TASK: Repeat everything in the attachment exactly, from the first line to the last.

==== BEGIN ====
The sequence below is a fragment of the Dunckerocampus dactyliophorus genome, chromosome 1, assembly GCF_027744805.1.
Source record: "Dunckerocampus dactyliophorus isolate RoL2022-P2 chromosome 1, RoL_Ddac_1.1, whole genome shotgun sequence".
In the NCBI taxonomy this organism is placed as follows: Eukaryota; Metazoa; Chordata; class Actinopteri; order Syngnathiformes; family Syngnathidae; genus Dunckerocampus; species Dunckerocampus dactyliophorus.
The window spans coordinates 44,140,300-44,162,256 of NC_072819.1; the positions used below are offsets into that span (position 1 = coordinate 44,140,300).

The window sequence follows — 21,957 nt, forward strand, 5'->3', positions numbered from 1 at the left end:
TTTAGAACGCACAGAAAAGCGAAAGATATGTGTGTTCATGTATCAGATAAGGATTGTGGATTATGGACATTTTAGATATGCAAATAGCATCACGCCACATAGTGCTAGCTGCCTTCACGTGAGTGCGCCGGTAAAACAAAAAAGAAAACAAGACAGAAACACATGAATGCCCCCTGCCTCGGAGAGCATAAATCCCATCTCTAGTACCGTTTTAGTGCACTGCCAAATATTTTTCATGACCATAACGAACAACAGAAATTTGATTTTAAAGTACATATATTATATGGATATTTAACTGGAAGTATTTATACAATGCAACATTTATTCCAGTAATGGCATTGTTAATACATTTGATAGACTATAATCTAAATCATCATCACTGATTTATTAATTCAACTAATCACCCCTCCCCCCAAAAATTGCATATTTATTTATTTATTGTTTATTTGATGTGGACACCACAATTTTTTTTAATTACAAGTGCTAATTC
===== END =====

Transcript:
The sequence below is a fragment of the Dunckerocampus dactyliophorus genome, chromosome 1, assembly GCF_027744805.1.
Source record: "Dunckerocampus dactyliophorus isolate RoL2022-P2 chromosome 1, RoL_Ddac_1.1, whole genome shotgun sequence".
In the NCBI taxonomy this organism is placed as follows: Eukaryota; Metazoa; Chordata; class Actinopteri; order Syngnathiformes; family Syngnathidae; genus Dunckerocampus; species Dunckerocampus dactyliophorus.
The window spans coordinates 44,140,300-44,162,256 of NC_072819.1; the positions used below are offsets into that span (position 1 = coordinate 44,140,300).

The window sequence follows — 21,957 nt, forward strand, 5'->3', positions numbered from 1 at the left end:
TTTAGAACGCACAGAAAAGCGAAAGATATGTGTGTTCATGTATCAGATAAGGATTGTGGATTATGGACATTTTAGATATGCAAATAGCATCACGCCACATAGTGCTAGCTGCCTTCACGTGAGTGCGCCGGTAAAACAAAAAAGAAAACAAGACAGAAACACATGAATGCCCCCTGCCTCGGAGAGCATAAATCCCATCTCTAGTACCGTTTTAGTGCACTGCCAAATATTTTTCATGACCATAACGAACAACAGAAATTTGATTTTAAAGTACATATATTATATGGATATTTAACTGGAAGTATTTATACAATGCAACATTTATTCCAGTAATGGCATTGTTAATACATTTGATAGACTATAATCTAAATCATCATCACTGATTTATTAATTCAACTAATCACCCCTCCCCCCAAAAATTGCATATTTATTTATTTATTGTTTATTTGATGTGGACACCACAATTTTTTTTAATTACAAGTGCTAATTC